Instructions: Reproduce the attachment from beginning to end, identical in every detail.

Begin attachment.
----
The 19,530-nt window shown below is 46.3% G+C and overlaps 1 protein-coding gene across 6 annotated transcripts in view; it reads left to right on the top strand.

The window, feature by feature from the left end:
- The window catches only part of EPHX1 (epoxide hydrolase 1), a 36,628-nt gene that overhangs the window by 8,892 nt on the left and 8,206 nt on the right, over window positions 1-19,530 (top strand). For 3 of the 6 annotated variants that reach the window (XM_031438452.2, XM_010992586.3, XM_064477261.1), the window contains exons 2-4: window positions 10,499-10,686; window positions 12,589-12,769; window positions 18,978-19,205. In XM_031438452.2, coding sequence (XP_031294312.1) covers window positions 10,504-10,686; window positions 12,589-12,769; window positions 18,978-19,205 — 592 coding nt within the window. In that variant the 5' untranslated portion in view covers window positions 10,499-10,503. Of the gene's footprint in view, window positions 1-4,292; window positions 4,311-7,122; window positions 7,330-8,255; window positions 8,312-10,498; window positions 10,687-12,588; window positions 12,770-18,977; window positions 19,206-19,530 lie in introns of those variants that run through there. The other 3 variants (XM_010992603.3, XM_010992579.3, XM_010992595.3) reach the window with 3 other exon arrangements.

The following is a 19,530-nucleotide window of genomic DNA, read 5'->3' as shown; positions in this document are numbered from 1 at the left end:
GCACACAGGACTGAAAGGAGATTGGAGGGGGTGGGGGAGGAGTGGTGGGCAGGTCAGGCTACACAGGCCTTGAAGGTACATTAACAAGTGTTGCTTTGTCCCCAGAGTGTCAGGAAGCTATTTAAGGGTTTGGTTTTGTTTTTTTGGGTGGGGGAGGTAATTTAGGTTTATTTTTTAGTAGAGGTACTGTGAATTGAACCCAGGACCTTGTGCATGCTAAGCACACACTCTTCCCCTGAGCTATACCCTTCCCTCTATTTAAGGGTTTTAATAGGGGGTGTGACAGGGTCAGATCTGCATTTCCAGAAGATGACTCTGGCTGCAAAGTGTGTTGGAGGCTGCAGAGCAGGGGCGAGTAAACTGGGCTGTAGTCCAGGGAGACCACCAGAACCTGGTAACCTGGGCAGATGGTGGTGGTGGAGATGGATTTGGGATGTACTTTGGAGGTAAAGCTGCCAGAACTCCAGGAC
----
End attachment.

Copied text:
The 19,530-nt window shown below is 46.3% G+C and overlaps 1 protein-coding gene across 6 annotated transcripts in view; it reads left to right on the top strand.

The window, feature by feature from the left end:
- The window catches only part of EPHX1 (epoxide hydrolase 1), a 36,628-nt gene that overhangs the window by 8,892 nt on the left and 8,206 nt on the right, over window positions 1-19,530 (top strand). For 3 of the 6 annotated variants that reach the window (XM_031438452.2, XM_010992586.3, XM_064477261.1), the window contains exons 2-4: window positions 10,499-10,686; window positions 12,589-12,769; window positions 18,978-19,205. In XM_031438452.2, coding sequence (XP_031294312.1) covers window positions 10,504-10,686; window positions 12,589-12,769; window positions 18,978-19,205 — 592 coding nt within the window. In that variant the 5' untranslated portion in view covers window positions 10,499-10,503. Of the gene's footprint in view, window positions 1-4,292; window positions 4,311-7,122; window positions 7,330-8,255; window positions 8,312-10,498; window positions 10,687-12,588; window positions 12,770-18,977; window positions 19,206-19,530 lie in introns of those variants that run through there. The other 3 variants (XM_010992603.3, XM_010992579.3, XM_010992595.3) reach the window with 3 other exon arrangements.

The following is a 19,530-nucleotide window of genomic DNA, read 5'->3' as shown; positions in this document are numbered from 1 at the left end:
GCACACAGGACTGAAAGGAGATTGGAGGGGGTGGGGGAGGAGTGGTGGGCAGGTCAGGCTACACAGGCCTTGAAGGTACATTAACAAGTGTTGCTTTGTCCCCAGAGTGTCAGGAAGCTATTTAAGGGTTTGGTTTTGTTTTTTTGGGTGGGGGAGGTAATTTAGGTTTATTTTTTAGTAGAGGTACTGTGAATTGAACCCAGGACCTTGTGCATGCTAAGCACACACTCTTCCCCTGAGCTATACCCTTCCCTCTATTTAAGGGTTTTAATAGGGGGTGTGACAGGGTCAGATCTGCATTTCCAGAAGATGACTCTGGCTGCAAAGTGTGTTGGAGGCTGCAGAGCAGGGGCGAGTAAACTGGGCTGTAGTCCAGGGAGACCACCAGAACCTGGTAACCTGGGCAGATGGTGGTGGTGGAGATGGATTTGGGATGTACTTTGGAGGTAAAGCTGCCAGAACTCCAGGAC